TUSCALOOSA, Ala. — With world leaders set to discuss paying for climate change mitigation later this year, a new study led by The University of Alabama shows failure to consider historical emissions by countries lowers the chances of reaching an agreement.
Knowledge of how the citizens of developed countries benefit from past greenhouse gas emissions could persuade developed countries to pay more to mitigate the effects of climate change, according to a paper recently published in Nature Communications.
“Our study suggests that more and better information about historical emissions may induce the public in Western democracies to push their governments to do more about climate change,” said Dr. Alessandro Del Ponte, UA assistant professor of political science. “The flip side of these findings is that when given this information about historical emissions, public opinion in developing countries may persuade their governments to do less.”
Along with Del Ponte, Dr. Aidas Masiliunas, lecturer in economics at the University of Sheffield in the United Kingdom, and Dr. Noah Lim, professor of marketing at the National University of Singapore, are co-authors of the paper.
The research has real-world implications as representatives from across the globe will gather later this year at the United Nations Climate Change Conference COP28 to negotiate what’s called “loss and damage” funding for vulnerable countries hit hard by climate disasters. Creating a specific fund for loss and damage marked an important point of progress, with the issue added to the official agenda and adopted for the first time at COP27 last year.
Which countries will pay and how much they will pay will be a sticking point in negotiations. Del Ponte said the study does not take sides or point to correct contributions from countries, rather points out the importance of good information about historical emissions in climate negotiations.
“The international community has so far failed to resolve the climate crisis, in part due to the enormous differences in historical carbon emissions,” Masiliunas said. “Our study points out that an agreement is unlikely unless developed countries are willing to take more responsibility for historical emissions.”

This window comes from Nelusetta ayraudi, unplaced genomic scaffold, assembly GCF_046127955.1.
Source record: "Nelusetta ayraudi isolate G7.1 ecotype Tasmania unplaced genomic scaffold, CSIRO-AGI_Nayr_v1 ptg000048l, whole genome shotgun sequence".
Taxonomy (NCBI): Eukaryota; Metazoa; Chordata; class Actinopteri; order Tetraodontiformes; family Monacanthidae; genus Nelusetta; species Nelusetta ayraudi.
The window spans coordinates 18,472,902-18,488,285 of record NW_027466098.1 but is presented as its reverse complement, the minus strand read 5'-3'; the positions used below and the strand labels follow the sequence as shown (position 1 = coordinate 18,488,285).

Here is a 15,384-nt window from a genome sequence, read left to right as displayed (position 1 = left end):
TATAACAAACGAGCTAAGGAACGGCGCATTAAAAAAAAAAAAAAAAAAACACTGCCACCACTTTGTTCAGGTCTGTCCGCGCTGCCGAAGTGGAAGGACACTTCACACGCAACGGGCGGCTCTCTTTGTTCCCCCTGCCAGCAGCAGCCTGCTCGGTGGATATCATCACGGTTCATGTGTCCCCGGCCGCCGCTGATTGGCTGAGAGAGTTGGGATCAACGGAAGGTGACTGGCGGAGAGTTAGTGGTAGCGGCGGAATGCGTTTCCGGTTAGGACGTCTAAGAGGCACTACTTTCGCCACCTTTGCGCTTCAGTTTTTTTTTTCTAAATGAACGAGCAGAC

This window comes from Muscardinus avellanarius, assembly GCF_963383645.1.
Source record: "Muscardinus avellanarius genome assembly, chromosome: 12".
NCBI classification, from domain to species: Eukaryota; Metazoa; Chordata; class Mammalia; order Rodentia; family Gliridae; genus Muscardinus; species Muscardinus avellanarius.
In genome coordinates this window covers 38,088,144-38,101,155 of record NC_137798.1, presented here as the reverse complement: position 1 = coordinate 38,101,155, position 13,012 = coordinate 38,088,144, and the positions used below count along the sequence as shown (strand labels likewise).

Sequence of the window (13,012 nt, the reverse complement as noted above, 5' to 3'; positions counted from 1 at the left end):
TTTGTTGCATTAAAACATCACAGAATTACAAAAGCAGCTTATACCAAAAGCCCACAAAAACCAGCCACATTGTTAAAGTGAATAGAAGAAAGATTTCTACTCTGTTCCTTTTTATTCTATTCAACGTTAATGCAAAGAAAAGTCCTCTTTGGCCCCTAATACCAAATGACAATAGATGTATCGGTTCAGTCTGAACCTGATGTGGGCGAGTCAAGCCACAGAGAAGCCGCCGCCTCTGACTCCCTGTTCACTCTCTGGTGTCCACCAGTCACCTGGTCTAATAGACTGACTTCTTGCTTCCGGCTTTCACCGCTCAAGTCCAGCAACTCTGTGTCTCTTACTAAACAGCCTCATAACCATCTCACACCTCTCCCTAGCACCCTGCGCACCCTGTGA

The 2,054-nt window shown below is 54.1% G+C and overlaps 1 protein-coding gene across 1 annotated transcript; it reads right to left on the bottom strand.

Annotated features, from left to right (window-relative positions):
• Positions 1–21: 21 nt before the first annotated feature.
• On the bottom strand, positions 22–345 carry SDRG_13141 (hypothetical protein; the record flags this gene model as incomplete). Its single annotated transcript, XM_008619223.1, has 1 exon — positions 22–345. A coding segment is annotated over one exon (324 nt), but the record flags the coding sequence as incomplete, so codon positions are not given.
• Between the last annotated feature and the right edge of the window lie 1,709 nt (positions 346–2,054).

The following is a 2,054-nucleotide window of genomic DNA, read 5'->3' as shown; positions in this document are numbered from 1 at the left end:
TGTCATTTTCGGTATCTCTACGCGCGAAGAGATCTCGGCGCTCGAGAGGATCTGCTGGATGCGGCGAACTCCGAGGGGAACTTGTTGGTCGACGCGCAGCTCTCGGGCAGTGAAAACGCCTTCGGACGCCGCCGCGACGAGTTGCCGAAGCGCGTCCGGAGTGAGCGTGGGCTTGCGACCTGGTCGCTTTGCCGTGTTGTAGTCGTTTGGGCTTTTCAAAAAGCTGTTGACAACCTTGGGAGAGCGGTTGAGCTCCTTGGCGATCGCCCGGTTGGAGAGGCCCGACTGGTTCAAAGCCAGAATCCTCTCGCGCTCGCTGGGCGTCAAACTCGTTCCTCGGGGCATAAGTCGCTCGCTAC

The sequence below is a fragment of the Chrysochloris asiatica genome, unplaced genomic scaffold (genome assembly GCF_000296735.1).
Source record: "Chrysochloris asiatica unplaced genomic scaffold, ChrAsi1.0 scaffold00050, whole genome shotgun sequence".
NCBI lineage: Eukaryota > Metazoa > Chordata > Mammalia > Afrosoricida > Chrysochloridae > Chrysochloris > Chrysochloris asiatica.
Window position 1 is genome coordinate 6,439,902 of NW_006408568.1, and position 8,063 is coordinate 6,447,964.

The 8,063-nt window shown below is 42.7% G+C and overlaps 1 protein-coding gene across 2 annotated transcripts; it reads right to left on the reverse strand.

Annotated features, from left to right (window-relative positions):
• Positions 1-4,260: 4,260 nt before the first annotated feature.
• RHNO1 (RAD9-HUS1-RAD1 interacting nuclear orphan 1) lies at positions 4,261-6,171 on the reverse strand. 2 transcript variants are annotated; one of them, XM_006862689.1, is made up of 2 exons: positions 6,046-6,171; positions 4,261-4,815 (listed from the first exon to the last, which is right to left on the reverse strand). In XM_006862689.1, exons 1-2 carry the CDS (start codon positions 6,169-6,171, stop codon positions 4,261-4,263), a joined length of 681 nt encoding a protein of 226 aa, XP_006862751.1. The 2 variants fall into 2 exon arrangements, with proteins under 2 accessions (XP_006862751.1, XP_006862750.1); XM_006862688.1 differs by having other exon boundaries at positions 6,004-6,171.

For the study, researchers used an economic game to model carbon emission imbalances between countries. Participants acted as the first- or second-generation leaders of two countries. First-generation leaders decided how much to produce. Production generated wealth for themselves as well as exponentially larger carbon emissions the next generation would need to mitigate.
Second-generation leaders inherited the wealth of their respective predecessors and negotiated how to divide the costs of climate change mitigation caused by their predecessors. If they failed to reach an agreement, second-generation leaders would face a high risk of losing all their wealth. Overall, the structure of the game models the consequences of historical carbon emissions that have contributed to climate change and current prosperity in developed countries.
The game allowed for an empirical study of historical responsibility, meaning when people should be held responsible for actions of their predecessors, Lim said. Agreements among the participants were frequent because the successors of those who emitted greenhouse gases at high levels in the past offered to pay more than half of the costs.
“The issue is even more complicated in the case of climate change, as many people were not even born when their predecessors generated the bulk of historic carbon emissions, and yet, their current prosperity is largely owed to that past,” he said. “Our experiment offers empirical data on whether people take responsibility for their predecessors’ actions although they never met them or even know their names.”
For future work, the researchers plan to incorporate current carbon emissions in the game to understand the role of historical and present emissions in the current generation’s willingness to bear the costs of climate change mitigation, Del Ponte said.
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